Selling The Struggle
As Iran continues to experience social upheaval, we in the States look on, concerned, frightened, angered, inspired -- at least for a good two-to-three minutes.
Face it: most Americans are just too "on the go" to stop and watch beautiful women be gunned down, heads crushed, bones shattered, democratic aspirations chained to cinder blocks and dumped in tyranny's dark waters. There's work to avoid, porn to masturbate to, plus the summer TV season is heating up.
So how does Iran grab a larger US demographic? Simple.
First, the Iranian opposition needs to be more violent. Marketing data consistently shows that American men between 18-40 are serious action fans, a demographic that is increasingly female as well. That's a solid, core audience. If Iranian protesters dropped their placards and picked up automatic weapons, their cause would resonate across the US.
Now, it's doubtful that armed Iranian protesters could actually overthrow the current government. And prolonged guerrilla warfare would cause significant, perhaps irreversible audience drop-off. So what's needed is a noble but doomed Iranian armed insurrection, something that can be dramatized in a Hollywood film, with Zac Efron in his first dramatic role as Kamal, an apolitical college student swept up by history and destiny, who leads a ragtag street army against a powerful but vulnerable foe. A Persian John Connor assisted by Nazy, a frustrated religious tutor who yearns to be a sexy, dancing bartender, played by Hayden Panettiere.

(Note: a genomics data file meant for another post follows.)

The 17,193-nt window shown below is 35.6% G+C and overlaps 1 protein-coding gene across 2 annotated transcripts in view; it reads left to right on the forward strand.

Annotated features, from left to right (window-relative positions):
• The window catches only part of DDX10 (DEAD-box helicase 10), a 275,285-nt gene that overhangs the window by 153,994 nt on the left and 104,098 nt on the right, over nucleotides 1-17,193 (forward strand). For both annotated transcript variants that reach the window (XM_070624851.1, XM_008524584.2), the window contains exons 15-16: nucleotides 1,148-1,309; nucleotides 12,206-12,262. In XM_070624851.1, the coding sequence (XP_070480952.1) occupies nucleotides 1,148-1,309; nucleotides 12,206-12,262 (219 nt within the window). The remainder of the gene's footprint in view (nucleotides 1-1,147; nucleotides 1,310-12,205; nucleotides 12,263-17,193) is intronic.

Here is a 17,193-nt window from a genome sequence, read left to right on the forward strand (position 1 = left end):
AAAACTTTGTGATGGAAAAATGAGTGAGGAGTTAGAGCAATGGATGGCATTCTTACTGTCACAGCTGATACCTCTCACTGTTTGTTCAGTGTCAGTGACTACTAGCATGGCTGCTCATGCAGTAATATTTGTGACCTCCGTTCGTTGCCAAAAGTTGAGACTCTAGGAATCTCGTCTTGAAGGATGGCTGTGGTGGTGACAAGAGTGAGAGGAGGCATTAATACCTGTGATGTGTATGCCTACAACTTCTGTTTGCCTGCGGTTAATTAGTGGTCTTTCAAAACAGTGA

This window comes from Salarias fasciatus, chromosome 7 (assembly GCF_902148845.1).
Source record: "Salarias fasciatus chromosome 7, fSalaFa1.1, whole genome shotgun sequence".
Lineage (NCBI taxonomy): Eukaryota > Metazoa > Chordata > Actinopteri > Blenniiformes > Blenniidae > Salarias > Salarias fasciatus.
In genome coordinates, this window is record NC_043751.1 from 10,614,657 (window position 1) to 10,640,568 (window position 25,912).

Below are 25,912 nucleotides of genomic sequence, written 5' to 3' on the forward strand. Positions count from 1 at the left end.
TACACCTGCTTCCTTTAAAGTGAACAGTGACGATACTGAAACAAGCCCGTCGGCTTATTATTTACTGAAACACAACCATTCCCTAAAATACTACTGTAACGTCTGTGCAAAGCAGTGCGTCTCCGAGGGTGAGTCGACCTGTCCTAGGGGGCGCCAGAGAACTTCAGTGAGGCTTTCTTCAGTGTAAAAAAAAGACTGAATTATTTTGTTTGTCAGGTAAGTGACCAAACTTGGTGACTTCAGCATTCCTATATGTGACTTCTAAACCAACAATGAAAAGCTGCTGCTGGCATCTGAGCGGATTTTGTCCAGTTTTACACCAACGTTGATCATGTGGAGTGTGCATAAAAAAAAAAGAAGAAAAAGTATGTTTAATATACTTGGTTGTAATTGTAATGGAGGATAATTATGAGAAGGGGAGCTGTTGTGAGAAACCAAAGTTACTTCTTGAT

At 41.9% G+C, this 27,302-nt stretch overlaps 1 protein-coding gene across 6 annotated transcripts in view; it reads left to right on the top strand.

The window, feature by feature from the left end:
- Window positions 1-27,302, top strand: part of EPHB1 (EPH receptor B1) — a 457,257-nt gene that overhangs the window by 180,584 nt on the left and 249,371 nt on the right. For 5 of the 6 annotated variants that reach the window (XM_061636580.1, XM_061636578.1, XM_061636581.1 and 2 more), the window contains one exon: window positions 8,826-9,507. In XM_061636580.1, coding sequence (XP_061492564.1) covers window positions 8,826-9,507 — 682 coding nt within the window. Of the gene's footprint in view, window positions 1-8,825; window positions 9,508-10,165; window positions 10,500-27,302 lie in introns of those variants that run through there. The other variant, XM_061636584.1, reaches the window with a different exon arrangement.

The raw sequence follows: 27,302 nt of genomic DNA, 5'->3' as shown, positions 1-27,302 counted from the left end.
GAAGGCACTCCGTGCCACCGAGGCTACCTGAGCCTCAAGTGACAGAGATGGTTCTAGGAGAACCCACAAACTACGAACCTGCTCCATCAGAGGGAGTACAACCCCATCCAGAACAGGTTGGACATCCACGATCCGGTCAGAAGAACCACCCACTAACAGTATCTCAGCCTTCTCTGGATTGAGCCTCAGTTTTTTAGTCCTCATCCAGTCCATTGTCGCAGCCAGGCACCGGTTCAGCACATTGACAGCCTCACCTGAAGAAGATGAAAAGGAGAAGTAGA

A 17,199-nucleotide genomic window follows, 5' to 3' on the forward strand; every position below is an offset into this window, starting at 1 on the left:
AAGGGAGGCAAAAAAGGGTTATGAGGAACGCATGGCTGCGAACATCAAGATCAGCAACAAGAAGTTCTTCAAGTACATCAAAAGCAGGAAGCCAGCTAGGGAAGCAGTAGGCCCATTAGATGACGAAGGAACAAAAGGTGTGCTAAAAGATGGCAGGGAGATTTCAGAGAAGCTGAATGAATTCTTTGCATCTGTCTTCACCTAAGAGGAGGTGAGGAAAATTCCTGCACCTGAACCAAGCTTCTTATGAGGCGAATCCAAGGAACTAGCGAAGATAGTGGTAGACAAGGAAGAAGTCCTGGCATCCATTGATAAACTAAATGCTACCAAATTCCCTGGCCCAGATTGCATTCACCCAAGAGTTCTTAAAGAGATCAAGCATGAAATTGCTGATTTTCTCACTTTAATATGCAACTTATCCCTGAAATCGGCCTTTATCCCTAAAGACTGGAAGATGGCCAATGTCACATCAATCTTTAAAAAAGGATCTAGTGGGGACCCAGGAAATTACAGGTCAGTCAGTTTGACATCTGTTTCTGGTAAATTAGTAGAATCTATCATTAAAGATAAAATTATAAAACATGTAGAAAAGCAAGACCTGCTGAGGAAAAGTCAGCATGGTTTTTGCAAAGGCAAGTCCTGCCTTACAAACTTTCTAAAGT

I'm not quite sure how this movie ends. Depends on the title. If it's called "Lightning In Tehran," then perhaps Kamal and Nazy embrace for a final stand while lightning tears through the sky. If it's called "The Persian Puzzle," Kamal and Nazy might realize that they'll never fully understand, much less overcome, Iran's rigid power structure, finding solace in love and bootleg DVDs. If it's called "Mr. Kipler's Marvelous Cabinet Of Dreams," then heads are gonna roll, because that's a stupid fucking title.
Okay. Scrap all that. Let's think bigger. How about Angelina Jolie as an Iranian double agent who, while wearing a veil and being subservient, learns the mullahs' plans for the demonstrators, then strips down to street fighting wear, taking on the religious police singlehandedly, bringing the pain while paving the road to democracy, where she's elected Iran's first woman president, but turns it down so she can motorcycle through the Middle East, seeking new causes to fight.
Call her, "The Emancipator."